Now, the essential point in this whole business is the
question whether the defendant Funk knew or saw that among
the objects delivered by the SS there were unusual
quantities of gold spectacle frames, gold teeth and similar
objects which had not come into the hands of the SS through
legal confiscations, but only in a criminal way.

If, and I emphasize, gentlemen, if it could be proven that
the defendant Funk had seen such objects in the deposits of
the SS, this should naturally have caused him some surprise.
But we heard the witness Puhl say in the most positive way
that the defendant Funk had no knowledge of this, and,
indeed, that Vice-President Puhl himself also did not know
anything more of these details. In any case, Funk never saw
what particular gold objects and what quantities the SS

Now, it has been said against Funk that he himself entered
the vaults of the Berlin Reichsbank several times, and from
this some people have concluded that he must have seen what
objects had been delivered to the Reichsbank by the SS. This
conclusion is obviously wrong, because the evidence shows
that during the entire war Funk went to the vaults of the
Reichsbank only a very few times for the purpose of showing
these vaults and the bullion of the Reichsbank which was
stored there to special visitors, especially foreign guests.
But on those few visits to the vaults he never saw the
deposits of the SS. He never observed what in particular the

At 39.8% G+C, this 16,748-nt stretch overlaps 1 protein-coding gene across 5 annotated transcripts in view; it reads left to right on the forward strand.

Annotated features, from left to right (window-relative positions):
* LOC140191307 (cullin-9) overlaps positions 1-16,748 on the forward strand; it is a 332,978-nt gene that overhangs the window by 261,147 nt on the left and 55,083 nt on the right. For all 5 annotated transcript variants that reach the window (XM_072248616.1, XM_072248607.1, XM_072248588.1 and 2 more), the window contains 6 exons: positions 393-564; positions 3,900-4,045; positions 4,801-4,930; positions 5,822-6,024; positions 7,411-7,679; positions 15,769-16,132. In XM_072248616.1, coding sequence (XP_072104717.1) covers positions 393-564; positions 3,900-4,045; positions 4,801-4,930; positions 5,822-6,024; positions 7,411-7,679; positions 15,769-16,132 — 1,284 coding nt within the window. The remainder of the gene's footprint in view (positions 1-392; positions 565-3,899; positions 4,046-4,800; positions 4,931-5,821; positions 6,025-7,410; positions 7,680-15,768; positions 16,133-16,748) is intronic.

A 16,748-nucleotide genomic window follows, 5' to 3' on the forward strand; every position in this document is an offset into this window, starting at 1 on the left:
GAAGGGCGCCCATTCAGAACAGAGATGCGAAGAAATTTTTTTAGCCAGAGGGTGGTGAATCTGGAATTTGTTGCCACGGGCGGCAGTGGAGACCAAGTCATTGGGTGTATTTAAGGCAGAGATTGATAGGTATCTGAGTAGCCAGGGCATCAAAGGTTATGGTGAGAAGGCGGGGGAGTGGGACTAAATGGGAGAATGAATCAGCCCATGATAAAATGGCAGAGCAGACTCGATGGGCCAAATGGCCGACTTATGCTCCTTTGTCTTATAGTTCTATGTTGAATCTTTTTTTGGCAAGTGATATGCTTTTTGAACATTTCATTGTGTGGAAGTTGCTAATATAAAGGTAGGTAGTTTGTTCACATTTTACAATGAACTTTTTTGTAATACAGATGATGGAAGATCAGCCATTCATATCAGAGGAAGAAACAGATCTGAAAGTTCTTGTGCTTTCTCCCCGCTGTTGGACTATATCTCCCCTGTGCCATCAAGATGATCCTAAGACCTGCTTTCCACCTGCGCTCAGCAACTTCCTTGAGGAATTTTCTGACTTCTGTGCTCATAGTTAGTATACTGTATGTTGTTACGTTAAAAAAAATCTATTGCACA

SS ha deposited in his bank. This is established beyond
doubt, not only by the sworn statement of the defendant Funk
himself, but also by the oral testimony of Vice-President
Puhl and Counsellor of the Reichsbank Toms here in this
courtroom. This witness for the prosecution, who is
certainly free from suspicion and who by his own admission
volunteered to testify, has declared here under oath that
the valuables were delivered by the SS in locked trunks,
boxes and bags and were stored away in these containers, and
that Funk was never present in the vaults when the contents
of an individual box or trunk were inventoried by the
employees of the, bank. The witness Toms, who was in charge
of these vaults, never saw the defendant Funk there at all.
Therefore, Funk neither knew the extent which the deliveries
of the SS gradually assumed in the course of time, nor did
he know that the deposits contained jewellery, pearls and
precious stones, and spectacle frames and gold teeth. He
never saw any of those things, neither did any of his
officials ever report to him about them.

Now it is the opinion of the prosecution that Funk, as
President of the Reichsbank, surely must have known what was
kept in the vaults of his bank, but this conclusion is also
obviously wrong and does not take into consideration the
actual conditions in a large central bank of issue. Funk,
who was also Reich Minister of Economy, had in his capacity
as President of the Reichsbank no occasion whatever to
bother about an individual deposit of one client, even if he
happened to belong to the SS. As President of the Reichsbank
he did not bother about any deposits of other clients of his
bank, either, as this was not his job. On only one occasion,
following a suggestion of his Vice-President, Puhl, he asked
Reichsfuehrer SS Himmler - this was during his second
conversation with Himmler - whether the valuables deposited
by the SS in the Reichsbank could be converted into cash in
the legal course of business at the Reichsbank. Himmler gave
his permission and Funk passed this information on to Vice-
President Puhl.

But in this matter he was only thinking of gold coins and
foreign currency, that is to say, of those particular
valuables which by law had to be turned in to the Reichsbank